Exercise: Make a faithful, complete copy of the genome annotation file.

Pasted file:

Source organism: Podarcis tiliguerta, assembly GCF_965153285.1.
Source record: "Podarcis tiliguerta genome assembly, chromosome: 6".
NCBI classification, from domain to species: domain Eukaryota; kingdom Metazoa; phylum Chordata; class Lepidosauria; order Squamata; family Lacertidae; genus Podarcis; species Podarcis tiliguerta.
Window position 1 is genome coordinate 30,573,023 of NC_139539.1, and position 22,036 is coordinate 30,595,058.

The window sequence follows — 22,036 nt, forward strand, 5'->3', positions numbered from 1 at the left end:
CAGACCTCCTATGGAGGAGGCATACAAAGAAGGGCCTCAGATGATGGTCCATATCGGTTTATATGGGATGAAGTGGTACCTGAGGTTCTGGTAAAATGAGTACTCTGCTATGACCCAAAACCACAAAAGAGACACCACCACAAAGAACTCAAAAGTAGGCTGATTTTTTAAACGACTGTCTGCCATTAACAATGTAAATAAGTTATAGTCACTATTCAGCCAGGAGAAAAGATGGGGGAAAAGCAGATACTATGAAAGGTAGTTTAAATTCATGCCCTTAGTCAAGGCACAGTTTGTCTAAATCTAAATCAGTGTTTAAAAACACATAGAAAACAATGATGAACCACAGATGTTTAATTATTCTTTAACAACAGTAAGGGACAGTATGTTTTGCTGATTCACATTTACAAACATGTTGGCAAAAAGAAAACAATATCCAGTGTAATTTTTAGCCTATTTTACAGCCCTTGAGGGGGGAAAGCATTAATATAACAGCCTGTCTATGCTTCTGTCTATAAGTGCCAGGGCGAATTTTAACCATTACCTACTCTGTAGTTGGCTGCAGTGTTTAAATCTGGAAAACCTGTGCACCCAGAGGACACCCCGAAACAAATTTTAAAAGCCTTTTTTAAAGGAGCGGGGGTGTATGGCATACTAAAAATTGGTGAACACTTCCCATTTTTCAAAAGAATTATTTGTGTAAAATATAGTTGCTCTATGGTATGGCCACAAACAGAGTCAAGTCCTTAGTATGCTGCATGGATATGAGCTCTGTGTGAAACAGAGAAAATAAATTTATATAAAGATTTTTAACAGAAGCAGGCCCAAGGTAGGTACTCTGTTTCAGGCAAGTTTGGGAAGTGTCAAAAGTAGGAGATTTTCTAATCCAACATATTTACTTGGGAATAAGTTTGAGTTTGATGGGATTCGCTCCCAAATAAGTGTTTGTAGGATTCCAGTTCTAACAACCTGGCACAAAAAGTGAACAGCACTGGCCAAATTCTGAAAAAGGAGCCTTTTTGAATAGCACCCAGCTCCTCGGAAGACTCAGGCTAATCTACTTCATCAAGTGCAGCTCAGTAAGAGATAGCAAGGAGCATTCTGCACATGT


Source organism: Podarcis tiliguerta, assembly GCF_965153285.1.
Source record: "Podarcis tiliguerta genome assembly, chromosome: 6".
NCBI classification, from domain to species: domain Eukaryota; kingdom Metazoa; phylum Chordata; class Lepidosauria; order Squamata; family Lacertidae; genus Podarcis; species Podarcis tiliguerta.
Window position 1 is genome coordinate 30,573,023 of NC_139539.1, and position 22,036 is coordinate 30,595,058.

The window sequence follows — 22,036 nt, forward strand, 5'->3', positions numbered from 1 at the left end:
CAGACCTCCTATGGAGGAGGCATACAAAGAAGGGCCTCAGATGATGGTCCATATCGGTTTATATGGGATGAAGTGGTACCTGAGGTTCTGGTAAAATGAGTACTCTGCTATGACCCAAAACCACAAAAGAGACACCACCACAAAGAACTCAAAAGTAGGCTGATTTTTTAAACGACTGTCTGCCATTAACAATGTAAATAAGTTATAGTCACTATTCAGCCAGGAGAAAAGATGGGGGAAAAGCAGATACTATGAAAGGTAGTTTAAATTCATGCCCTTAGTCAAGGCACAGTTTGTCTAAATCTAAATCAGTGTTTAAAAACACATAGAAAACAATGATGAACCACAGATGTTTAATTATTCTTTAACAACAGTAAGGGACAGTATGTTTTGCTGATTCACATTTACAAACATGTTGGCAAAAAGAAAACAATATCCAGTGTAATTTTTAGCCTATTTTACAGCCCTTGAGGGGGGAAAGCATTAATATAACAGCCTGTCTATGCTTCTGTCTATAAGTGCCAGGGCGAATTTTAACCATTACCTACTCTGTAGTTGGCTGCAGTGTTTAAATCTGGAAAACCTGTGCACCCAGAGGACACCCCGAAACAAATTTTAAAAGCCTTTTTTAAAGGAGCGGGGGTGTATGGCATACTAAAAATTGGTGAACACTTCCCATTTTTCAAAAGAATTATTTGTGTAAAATATAGTTGCTCTATGGTATGGCCACAAACAGAGTCAAGTCCTTAGTATGCTGCATGGATATGAGCTCTGTGTGAAACAGAGAAAATAAATTTATATAAAGATTTTTAACAGAAGCAGGCCCAAGGTAGGTACTCTGTTTCAGGCAAGTTTGGGAAGTGTCAAAAGTAGGAGATTTTCTAATCCAACATATTTACTTGGGAATAAGTTTGAGTTTGATGGGATTCGCTCCCAAATAAGTGTTTGTAGGATTCCAGTTCTAACAACCTGGCACAAAAAGTGAACAGCACTGGCCAAATTCTGAAAAAGGAGCCTTTTTGAATAGCACCCAGCTCCTCGGAAGACTCAGGCTAATCTACTTCATCAAGTGCAGCTCAGTAAGAGATAGCAAGGAGCATTCTGCACATGT